I’ve analyzed my reliance on the side-food group “Pudding” and I think it hearkens back to comfort food of my childhood.
Grandma Betty Harkness made my sister and me the most delicious rice/vanilla puddings. We got to eat them from her company-special, cut green glass goblets. Our spoons clinked against emerald glass, creamy pudding swirled along fluted edges, and the morsel lingering in stemmed bottom had to be reached with our pinky fingers when no one was looking. The sweet, velvety pudding was both a treat and a comfort. Special glasses, cream and sugar, Grandma’s cozy kitchen.
While the pudding from the food co-op is delicious, it imparts little of the comfort I crave.
Impulsively, I invite various friends and groups of friends for dinner. Before confirmations, I begin planning and cooking. The energy focused on holding down the box lid on my trunk of worries, I divide, to focus on meal planning. In the morning, as I finish the lawn, instead of running the hamster wheel of apprehensions, I categorize ingredients in cupboards, shelves, fridge, and freezer. My mind adds and subtracts ingredients—grouping, arranging, rearranging.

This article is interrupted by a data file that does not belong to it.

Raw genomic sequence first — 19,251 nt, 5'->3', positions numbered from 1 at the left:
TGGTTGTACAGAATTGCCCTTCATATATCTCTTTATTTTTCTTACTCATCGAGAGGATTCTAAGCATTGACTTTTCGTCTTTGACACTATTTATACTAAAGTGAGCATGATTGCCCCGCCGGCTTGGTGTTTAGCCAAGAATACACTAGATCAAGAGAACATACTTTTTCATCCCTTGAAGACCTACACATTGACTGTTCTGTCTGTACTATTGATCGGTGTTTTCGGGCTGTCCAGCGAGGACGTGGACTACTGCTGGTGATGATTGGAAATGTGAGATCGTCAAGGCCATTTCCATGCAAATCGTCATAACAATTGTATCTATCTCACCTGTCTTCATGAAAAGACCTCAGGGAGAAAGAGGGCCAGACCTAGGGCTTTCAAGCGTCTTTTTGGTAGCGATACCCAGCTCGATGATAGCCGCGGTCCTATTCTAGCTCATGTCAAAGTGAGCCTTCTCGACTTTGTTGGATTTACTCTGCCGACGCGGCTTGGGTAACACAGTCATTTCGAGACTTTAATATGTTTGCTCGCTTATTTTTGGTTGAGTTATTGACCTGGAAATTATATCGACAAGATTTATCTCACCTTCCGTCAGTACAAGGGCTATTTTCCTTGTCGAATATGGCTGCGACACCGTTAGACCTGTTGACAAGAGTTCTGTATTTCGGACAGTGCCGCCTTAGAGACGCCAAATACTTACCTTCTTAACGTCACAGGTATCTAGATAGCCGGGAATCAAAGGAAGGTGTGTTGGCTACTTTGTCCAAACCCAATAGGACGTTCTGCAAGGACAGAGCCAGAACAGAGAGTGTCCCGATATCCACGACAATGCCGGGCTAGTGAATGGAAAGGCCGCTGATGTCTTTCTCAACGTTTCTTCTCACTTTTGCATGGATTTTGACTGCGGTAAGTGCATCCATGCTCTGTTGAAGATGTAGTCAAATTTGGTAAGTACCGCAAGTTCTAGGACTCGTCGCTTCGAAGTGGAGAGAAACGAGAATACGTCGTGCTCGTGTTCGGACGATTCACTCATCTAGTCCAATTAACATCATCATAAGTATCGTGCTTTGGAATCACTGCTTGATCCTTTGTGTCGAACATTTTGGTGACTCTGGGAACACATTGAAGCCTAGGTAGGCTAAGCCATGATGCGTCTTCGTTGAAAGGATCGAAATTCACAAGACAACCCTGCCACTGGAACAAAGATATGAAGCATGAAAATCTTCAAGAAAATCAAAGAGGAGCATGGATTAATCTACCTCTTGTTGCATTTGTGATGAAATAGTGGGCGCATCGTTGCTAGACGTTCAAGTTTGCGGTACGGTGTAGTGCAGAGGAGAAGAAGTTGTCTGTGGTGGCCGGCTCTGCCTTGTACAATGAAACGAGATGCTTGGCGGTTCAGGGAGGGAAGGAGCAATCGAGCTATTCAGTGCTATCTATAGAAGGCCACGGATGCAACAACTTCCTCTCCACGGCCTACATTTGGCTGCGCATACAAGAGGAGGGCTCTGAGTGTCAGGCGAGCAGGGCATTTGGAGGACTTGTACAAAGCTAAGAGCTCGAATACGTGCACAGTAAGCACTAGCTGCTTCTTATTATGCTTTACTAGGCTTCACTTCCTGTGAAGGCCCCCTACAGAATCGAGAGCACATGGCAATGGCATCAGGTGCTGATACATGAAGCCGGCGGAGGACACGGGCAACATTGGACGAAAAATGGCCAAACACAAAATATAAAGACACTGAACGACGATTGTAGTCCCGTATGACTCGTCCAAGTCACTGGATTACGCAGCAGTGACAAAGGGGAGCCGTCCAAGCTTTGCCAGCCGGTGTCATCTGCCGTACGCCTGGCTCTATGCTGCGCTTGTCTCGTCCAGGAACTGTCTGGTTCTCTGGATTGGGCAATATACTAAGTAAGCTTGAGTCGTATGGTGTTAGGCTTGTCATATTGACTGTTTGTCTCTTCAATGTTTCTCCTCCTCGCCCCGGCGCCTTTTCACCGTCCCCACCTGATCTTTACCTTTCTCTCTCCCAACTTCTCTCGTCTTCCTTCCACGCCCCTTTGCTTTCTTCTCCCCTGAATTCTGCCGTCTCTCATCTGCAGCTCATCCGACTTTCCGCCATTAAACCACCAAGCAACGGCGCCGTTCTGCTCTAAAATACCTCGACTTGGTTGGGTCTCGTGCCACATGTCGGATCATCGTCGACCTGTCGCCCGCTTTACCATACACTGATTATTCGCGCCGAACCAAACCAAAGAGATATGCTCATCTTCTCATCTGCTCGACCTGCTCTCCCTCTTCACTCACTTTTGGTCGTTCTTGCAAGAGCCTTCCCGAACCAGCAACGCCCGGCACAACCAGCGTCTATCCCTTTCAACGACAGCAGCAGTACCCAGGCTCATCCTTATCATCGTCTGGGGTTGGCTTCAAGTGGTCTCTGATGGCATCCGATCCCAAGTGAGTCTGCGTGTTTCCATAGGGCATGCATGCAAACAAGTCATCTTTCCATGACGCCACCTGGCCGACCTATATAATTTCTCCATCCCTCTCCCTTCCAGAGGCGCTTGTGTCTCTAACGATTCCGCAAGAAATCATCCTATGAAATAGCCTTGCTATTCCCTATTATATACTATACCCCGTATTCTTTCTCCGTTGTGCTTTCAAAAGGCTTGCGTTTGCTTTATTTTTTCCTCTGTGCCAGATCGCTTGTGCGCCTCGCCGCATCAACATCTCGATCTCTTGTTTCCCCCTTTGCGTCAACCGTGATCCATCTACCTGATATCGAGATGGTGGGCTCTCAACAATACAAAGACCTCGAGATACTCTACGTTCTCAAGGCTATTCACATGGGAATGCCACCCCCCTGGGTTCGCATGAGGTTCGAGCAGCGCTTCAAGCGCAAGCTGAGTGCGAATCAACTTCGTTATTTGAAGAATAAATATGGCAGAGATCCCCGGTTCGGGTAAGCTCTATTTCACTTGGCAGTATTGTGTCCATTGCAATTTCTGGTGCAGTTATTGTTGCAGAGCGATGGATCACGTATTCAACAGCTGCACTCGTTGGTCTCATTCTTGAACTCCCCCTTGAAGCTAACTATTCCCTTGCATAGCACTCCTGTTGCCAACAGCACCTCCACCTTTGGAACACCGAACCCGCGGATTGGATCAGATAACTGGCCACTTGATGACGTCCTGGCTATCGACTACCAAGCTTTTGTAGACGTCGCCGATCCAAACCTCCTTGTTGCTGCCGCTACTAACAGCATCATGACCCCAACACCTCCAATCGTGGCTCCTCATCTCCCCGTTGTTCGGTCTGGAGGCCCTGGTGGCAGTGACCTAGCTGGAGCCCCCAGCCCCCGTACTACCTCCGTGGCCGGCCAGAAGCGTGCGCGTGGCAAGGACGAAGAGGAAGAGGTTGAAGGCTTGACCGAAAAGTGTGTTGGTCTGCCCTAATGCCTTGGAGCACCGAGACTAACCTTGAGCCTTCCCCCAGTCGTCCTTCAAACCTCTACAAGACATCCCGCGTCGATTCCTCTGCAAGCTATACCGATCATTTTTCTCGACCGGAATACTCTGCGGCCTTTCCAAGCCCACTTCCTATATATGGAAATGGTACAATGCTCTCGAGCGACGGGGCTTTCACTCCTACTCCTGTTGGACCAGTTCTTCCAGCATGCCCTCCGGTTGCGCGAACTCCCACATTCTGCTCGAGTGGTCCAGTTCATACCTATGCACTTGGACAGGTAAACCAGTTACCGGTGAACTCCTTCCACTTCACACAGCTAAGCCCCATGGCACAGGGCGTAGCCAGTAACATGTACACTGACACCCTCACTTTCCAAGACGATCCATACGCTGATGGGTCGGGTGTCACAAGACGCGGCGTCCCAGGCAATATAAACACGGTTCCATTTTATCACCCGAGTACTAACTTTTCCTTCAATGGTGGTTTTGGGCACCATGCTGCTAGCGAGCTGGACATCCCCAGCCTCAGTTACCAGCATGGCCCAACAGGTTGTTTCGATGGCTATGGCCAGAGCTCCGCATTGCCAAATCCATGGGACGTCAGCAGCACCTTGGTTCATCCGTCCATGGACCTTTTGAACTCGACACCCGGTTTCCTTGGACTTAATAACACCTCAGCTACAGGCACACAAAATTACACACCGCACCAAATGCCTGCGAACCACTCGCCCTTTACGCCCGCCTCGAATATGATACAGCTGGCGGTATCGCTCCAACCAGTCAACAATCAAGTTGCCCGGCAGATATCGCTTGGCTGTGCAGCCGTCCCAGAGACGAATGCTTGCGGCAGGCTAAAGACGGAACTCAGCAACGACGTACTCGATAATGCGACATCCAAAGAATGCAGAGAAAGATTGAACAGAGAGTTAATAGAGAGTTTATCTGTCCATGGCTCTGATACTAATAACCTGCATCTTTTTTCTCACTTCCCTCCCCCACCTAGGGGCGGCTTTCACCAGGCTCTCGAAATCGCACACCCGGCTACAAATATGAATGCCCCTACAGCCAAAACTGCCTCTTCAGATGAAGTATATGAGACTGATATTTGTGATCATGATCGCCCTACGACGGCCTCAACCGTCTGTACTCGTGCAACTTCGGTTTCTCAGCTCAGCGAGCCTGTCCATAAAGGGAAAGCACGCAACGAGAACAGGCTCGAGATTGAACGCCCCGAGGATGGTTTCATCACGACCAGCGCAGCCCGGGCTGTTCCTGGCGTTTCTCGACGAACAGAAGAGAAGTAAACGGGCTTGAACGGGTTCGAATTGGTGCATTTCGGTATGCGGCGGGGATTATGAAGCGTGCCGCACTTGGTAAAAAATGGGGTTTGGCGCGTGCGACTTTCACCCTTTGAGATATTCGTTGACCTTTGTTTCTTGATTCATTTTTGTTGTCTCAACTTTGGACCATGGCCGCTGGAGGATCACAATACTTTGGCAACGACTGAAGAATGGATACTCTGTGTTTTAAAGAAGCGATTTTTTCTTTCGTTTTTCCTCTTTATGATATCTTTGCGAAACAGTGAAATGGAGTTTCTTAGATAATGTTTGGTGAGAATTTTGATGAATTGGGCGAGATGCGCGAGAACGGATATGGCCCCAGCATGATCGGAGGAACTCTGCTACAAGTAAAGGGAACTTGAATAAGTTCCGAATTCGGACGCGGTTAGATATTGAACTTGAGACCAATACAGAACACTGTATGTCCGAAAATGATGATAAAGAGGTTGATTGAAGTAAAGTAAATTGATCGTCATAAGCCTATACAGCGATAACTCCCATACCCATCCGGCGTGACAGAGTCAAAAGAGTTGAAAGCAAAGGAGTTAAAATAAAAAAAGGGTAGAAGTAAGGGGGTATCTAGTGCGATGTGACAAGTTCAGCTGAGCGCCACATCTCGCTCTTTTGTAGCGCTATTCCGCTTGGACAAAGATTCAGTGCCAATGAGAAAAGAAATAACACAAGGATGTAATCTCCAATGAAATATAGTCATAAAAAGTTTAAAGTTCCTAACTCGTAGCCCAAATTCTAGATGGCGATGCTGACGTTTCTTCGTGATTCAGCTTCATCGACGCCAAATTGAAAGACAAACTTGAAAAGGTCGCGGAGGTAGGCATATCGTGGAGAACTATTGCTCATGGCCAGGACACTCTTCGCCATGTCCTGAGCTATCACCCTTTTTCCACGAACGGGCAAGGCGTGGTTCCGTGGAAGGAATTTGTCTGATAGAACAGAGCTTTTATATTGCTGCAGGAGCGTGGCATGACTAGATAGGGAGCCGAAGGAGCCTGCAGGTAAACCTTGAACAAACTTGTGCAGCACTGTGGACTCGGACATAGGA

Venison: the protein. Simple buttery polenta: the base. Fresh herbs: the green note. Frozen cauliflower from my father’s garden: the creamy, garlicky sauce. Roses are blooming on the cabin’s south-side, and a long-ago gardener’s rhubarb legacy peeks elephantine-ear leaves through tall grass. Roses, Honey, and Rhubarb: the sweet.
The sun moves through its longest days’ orbit and apologetic cancellations and rain checks for “dinner next time” trickle in.
It doesn’t matter. The meal’s underway in my mind. I have something else to focus on, and I leap from hamster wheel to kitchen counter with desperate relief.
The meal comes together throughout the day. I give myself up to familiar rhythms: chopping, mixing, spicing, stirring, seasoning—decisions weighty enough to satisfy and calm my anxious mind.
One person to cook for would be enough, and dear friend Ryan arrives. He doesn’t simply arrive, but walks through the door bearing a bag of fresh clams, mussels, and conch from Maine.